Medfield, Intel’s x86 Phone Chip

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Performance and Power

Since Intel’s previous platforms have been wholly unsuitable for smartphones, there was a great deal of skepticism surrounding Medfield. To dispel these notions (amongst other reasons), Intel has produced a reference phone platform (using an Infineon 3G modem) that is sleek, attractive and would accurately reflect real world products. The hardware is not available for independent third party testing yet, nor is the total bill of materials known. However, the reference Medfield platform at least allows Intel to make colorable performance and power comparisons to current smartphones. Once it is available for testing, the claims can be verified in greater detail.

Existing public mobile benchmarks are atrocious at best, and often misleading. Thus there is little motivation to provide exact numbers that might give a false sense of precision. Intel’s benchmark numbers for the Medfield reference design generally suggest a 10-30% CPU performance advantage and competitive graphics performance compared to the current crop of 40nm SoCs from Apple, Nvidia, Qualcomm and TI. Obviously, Intel’s claimed performance was higher; in some benchmarks the advantage was 50% or more, although those seem atypical. The energy efficiency advantage seems to be larger than the performance differences, as the dynamic power is lower due to Intel’s advantage in process technology.

Table 1. Medfield Power Consumption

In terms of power consumption for common tasks such as standby, talk, browsing, audio and video playback, Medfield has respectable numbers. Generally, the power seems to be lower than nearly all existing smartphones by around 5-15%. The one exception is 720p video decoding, where it is competitive and in the middle of the pack. That is likely because some of the latest phones are using newer and more optimized video codecs. Table 1 shows Intel’s claimed battery life for the Medfield reference platform, and a derived estimate for average power consumption. Again, the original numbers were provided by Intel, and can be measured once products are available.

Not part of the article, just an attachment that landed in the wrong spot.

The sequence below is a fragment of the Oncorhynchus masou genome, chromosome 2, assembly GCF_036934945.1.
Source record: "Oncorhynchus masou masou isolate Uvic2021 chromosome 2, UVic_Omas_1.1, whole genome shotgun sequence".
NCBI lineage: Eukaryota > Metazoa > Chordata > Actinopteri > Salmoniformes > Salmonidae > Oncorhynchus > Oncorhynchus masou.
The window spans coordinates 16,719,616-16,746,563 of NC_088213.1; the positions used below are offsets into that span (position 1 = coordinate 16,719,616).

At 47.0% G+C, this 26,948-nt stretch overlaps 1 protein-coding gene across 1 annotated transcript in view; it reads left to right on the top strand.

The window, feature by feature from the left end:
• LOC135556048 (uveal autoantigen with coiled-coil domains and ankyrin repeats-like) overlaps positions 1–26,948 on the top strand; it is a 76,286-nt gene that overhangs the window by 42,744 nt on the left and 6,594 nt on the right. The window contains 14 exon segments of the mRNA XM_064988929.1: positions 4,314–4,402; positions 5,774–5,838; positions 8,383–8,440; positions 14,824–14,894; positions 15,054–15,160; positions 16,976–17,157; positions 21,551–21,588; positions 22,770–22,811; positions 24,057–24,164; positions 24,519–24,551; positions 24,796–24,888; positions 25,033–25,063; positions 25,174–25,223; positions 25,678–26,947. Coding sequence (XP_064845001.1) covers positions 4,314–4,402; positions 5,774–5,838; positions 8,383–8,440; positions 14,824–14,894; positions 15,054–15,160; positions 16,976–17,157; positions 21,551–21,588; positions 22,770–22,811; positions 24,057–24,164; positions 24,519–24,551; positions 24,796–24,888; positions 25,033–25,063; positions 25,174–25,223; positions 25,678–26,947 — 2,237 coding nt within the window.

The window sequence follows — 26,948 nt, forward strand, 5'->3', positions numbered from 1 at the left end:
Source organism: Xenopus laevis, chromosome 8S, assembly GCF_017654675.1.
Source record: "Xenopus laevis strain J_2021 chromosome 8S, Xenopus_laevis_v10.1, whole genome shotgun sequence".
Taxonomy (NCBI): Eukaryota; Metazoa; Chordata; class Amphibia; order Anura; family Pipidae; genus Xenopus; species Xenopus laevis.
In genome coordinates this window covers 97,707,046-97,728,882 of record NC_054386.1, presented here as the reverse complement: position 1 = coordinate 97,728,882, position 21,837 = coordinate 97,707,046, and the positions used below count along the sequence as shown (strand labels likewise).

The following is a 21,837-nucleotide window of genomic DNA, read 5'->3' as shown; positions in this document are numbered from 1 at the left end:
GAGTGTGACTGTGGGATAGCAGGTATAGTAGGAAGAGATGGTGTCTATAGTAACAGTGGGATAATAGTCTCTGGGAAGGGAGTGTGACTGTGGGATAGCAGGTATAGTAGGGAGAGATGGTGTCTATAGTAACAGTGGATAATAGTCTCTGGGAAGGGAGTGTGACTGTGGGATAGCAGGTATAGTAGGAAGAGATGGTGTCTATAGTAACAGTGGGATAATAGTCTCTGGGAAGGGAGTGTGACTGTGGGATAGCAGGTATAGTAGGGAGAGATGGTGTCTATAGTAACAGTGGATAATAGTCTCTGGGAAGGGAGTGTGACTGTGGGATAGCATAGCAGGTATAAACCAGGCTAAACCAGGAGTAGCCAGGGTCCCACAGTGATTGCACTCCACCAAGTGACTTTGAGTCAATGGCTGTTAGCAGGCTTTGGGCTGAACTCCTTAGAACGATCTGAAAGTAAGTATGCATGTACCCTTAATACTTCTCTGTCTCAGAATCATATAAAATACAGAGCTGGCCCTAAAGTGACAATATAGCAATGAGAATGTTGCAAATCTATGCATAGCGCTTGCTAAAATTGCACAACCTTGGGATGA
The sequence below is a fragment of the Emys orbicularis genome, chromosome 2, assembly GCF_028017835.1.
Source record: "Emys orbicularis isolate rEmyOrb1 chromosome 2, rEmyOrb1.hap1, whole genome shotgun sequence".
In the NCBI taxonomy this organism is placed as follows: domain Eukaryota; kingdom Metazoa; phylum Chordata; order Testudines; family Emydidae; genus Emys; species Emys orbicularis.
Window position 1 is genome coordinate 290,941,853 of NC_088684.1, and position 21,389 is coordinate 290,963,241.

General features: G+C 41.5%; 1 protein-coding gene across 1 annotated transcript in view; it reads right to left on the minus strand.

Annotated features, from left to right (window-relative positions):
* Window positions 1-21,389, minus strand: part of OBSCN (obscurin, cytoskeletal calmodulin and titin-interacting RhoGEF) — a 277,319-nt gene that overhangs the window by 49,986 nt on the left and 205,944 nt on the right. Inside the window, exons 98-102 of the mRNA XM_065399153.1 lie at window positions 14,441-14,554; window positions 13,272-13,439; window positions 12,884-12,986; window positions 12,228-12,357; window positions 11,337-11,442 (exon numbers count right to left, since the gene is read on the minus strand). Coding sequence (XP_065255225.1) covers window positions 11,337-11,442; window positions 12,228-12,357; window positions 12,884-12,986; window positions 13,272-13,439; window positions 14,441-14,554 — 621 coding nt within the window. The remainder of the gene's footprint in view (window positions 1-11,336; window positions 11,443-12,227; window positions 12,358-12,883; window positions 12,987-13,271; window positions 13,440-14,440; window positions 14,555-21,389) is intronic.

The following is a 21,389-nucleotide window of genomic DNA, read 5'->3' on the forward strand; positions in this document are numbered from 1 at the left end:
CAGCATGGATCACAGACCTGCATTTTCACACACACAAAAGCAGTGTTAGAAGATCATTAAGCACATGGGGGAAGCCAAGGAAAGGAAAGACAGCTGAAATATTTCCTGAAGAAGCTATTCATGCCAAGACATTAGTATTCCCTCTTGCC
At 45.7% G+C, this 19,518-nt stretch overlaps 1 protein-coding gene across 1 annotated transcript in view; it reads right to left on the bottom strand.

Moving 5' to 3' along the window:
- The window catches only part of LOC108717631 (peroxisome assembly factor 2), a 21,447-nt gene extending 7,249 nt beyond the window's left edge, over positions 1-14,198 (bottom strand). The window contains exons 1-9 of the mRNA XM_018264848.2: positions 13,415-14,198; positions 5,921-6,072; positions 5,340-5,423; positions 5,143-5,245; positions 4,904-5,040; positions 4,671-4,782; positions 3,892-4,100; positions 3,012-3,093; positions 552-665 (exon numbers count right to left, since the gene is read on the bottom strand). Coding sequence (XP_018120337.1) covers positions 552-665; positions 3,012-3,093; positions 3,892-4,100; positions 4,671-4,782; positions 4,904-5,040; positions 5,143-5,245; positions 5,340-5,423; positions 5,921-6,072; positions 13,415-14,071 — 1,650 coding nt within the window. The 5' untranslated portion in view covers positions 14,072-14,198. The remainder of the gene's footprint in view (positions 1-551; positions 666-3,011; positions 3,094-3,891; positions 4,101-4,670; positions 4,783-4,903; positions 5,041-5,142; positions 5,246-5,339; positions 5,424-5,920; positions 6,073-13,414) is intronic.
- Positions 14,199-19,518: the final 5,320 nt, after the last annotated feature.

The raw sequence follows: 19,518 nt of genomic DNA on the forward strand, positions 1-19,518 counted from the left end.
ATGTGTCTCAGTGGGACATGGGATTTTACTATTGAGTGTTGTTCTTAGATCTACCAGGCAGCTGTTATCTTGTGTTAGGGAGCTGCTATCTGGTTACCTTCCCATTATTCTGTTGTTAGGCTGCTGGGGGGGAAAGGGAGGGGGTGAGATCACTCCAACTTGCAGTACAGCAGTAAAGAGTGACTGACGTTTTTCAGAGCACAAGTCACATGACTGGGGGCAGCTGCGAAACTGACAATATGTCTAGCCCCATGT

The good news for Intel is that the Medfield reference design seems to be better than the current generation of smartphones. However, the first Medfield products are not slated until the second quarter of 2012. TSMC’s 28nm high-k/metal gate process is just beginning to ramp for complex designs like GPUs and SoCs, which means that in the latter part of 2012, the competition for high-end smartphones will be rather different. The current 40nm generation of SoCs from Apple, Qualcomm, TI, Samsung and Nvidia will be replaced by faster and lower power versions. Intel started sampling well ahead of their rivals (reportedly in February 2011), but the product windows will be fairly close.

This means that Medfield will face much tougher competition for most of its life. Realistically, Medfield will not have a decisive performance advantage over platforms like TI’s OMAP5 or the Snapdragon S4. At best, Medfield will be slightly ahead of the competition; but in many cases Intel’s performance may lag by 10-30%. The one area where Medfield is likely to retain an advantage is the ISP, which is highly programmable, unlike many competing designs. The main disadvantages for Intel will be microarchitectural, since competing SoCs will generally use the higher performance A15 or Krait CPU cores and updated graphics.

From a strategic perspective, this disadvantage is not a significant issue. Medfield is the first real smartphone SoC from Intel, and even if it had been released a year before, it would never achieve high volumes. To most of the handset vendors and carriers, Intel is not a well known partner. In contrast, TI and Qualcomm have been working on phones for a decade or longer. Few companies will risk a high-volume, flagship product on a relatively unknown partner. As Nvidia discovered with their entry to smartphones, the sole purpose of the first generation is to simply get a few design wins. These early collaborations are an opportunity to earn the trust of the vendors and carriers, which can be leveraged into commercial success in second and third generation products.

Medfield is a credible SoC for smartphones and is good enough to begin the process of building vendor and carrier relationships for Intel. This is particularly true, given Intel’s attractive roadmap. In 2013, Intel will ship a 22nm FinFET SoC with the new, power-optimized Silvermont CPU and the recently announced PowerVR Series 6 graphics. The rest of the world will ramp 20/22nm in 2014 at the earliest, a gap of 6-12 months. Judging by Intel’s plans for 14nm SoCs based on the Airmont CPU core in 2014, this process technology advantage is only likely to grow over time. Whether that advantage will yield a significant smart phone market share for Intel is uncertain, but Medfield clearly demonstrates that it is possible.

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